Coda was, essentially, my first foray into the sunlit uplands of indie Mac Developers. Up until that time, I had basically used Adobe applications and little else; for someone with this experience, the speed with which Coda launched and operated, as well as its feeling of lightness, were a revelation.

That independent developers are challenging Adobe in its core areas of photo-editing and vector design (this latter being an area that Adobe basically stole when it killed my beloved Freehand) is one of the very best things about the Mac platform right now.

I write in LESS and use the excellent CodeKit to process it, as well as for compressing images, and other useful things. Be sure to read CodeKit’s amusing release notes, by the way…

Finally, I started using CodePen a lot for experiments, reduced test cases, reference files, etc. I particularly like the fact that it compiles LESS on the fly. I haven’t had much time to continue playing with it recently, but that should change in the next few days.

Software Design

My role in this area is, essentially, to gather customer needs, to productise them, and write requirements specifications.

For this I use Apple’s Pages (£14) for the text and, for the workflows, Celestial Teapot’s very nice little diagramming application called, simply, Shapes (roughly £3!).

This latter app is—like most Mac indie apps—under active development and Celestial Teapot seem very good at taking feedback and incorporating it into releases.

Administration

For most other administrative tasks, I use Pages, Numbers and—for presentations and speaking engagements—Keynote.

When presenting, I use Apple’s Keynote Remote—running on my iPhone—to control the slides and display presenter notes (where necessary). In the absence of Wi-Fi (a rare thing these days) I carry a standard, hardware Apple Remote.

Miscellaneous

I do dabble with a few other apps, and I like to try out new applications quite often.

Wireframes

Where necessary, I use MockingBird for building up wireframes; it is simple, elegant and easy-to-use. The lack of development on it over the last couple of years has been disappointing, but it is still an excellent online application.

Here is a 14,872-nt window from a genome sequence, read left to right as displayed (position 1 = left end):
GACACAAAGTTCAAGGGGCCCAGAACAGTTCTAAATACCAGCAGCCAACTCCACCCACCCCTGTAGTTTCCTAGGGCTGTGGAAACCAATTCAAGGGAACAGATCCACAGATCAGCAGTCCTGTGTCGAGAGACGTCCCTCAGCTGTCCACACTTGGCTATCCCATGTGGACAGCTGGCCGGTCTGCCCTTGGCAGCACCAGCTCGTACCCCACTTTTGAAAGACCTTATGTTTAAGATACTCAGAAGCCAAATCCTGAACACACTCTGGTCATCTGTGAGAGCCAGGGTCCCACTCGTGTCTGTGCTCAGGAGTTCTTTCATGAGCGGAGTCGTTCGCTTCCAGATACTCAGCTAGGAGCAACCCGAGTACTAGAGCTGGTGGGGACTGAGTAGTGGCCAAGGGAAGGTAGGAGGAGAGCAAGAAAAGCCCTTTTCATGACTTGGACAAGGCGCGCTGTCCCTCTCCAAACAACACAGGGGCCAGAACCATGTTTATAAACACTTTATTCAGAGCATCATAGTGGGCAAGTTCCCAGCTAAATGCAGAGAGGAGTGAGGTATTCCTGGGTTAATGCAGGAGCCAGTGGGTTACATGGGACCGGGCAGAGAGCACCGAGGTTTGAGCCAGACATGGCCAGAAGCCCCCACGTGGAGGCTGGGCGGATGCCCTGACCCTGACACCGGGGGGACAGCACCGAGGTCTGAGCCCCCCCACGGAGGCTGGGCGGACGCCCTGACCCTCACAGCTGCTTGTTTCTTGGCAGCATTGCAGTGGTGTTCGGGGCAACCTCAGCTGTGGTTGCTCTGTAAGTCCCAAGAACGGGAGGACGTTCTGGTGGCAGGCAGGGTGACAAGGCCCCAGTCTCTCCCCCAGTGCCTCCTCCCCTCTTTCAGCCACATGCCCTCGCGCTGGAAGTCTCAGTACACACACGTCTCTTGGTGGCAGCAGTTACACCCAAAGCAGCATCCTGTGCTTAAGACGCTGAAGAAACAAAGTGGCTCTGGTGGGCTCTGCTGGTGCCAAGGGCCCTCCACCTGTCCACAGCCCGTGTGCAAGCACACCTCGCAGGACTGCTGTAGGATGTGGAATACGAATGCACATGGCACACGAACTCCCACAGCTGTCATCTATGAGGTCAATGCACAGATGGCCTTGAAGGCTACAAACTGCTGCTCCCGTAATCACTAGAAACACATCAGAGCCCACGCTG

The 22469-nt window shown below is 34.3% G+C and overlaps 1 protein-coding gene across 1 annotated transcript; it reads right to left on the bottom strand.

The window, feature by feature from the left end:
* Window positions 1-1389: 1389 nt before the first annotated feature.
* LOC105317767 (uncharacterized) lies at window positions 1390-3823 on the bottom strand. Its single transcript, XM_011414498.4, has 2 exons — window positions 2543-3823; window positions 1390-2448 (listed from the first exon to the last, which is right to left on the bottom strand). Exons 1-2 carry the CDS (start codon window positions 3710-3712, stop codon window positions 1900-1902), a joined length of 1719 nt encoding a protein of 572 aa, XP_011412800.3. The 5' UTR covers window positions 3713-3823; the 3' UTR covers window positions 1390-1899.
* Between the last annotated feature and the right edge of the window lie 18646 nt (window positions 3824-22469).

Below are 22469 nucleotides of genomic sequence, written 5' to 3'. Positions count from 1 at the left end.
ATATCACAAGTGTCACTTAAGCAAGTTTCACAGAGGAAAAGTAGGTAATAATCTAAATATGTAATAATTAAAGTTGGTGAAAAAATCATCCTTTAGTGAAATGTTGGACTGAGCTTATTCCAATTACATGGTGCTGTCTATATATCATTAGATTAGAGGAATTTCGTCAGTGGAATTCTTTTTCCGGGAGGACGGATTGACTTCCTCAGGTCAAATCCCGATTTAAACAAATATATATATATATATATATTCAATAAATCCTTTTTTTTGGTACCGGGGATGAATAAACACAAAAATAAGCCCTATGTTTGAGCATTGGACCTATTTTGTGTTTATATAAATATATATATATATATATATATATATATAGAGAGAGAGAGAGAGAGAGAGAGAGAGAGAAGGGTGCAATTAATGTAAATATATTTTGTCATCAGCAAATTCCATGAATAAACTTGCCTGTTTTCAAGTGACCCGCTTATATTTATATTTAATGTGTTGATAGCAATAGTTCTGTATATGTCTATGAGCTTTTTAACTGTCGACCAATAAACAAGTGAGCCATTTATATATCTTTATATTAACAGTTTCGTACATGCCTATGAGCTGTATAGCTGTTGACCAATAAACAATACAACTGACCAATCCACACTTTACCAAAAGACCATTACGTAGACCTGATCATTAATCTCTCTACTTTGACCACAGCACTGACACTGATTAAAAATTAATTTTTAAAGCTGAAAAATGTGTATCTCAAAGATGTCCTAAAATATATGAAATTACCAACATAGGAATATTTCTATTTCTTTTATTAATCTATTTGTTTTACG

Animation

One app which has a great deal of potential is Tumult’s Hype. Using this application, you can build up complex animations using a timeline model, and Hype will then generate a file containing CSS3 animations (including complex matrices): even better, it will also generate the Javascript required to cater for older browsers.

Combine this with Modernizr and the built-in YepNopeJS, and you have a modern, compliant solution for creating complex animations.

Project Planning

Since I have taken over my current job role I don’t use OmniPlan as much, but I still find it useful for internal scheduling: it’s a fully-fledged project management application, with proper concepts of utilisation and efficiency.

Font Management

For font management, I still use the free version of Linotype FontExplorer X (which, whilst difficult to find now, has lasted me for years and years!), but I am starting to switch over to Bohemian Coding’s Font Case.

For web fonts, I use TypeKit (although, since Adobe has taken over, I am finding some issues with reliability. What a surprise) and, occasionally, Google Web Fonts.

And that’s about it. There are one or two applications that I play with, but the major ones are those listed above.

Do you have any favourite applications? Feel free to leave your preferences in the comments…

Subtle patterns

My team have a great habit of sending around things of interest, and so it was one of my colleagues who pointed me towards Meng To’s website.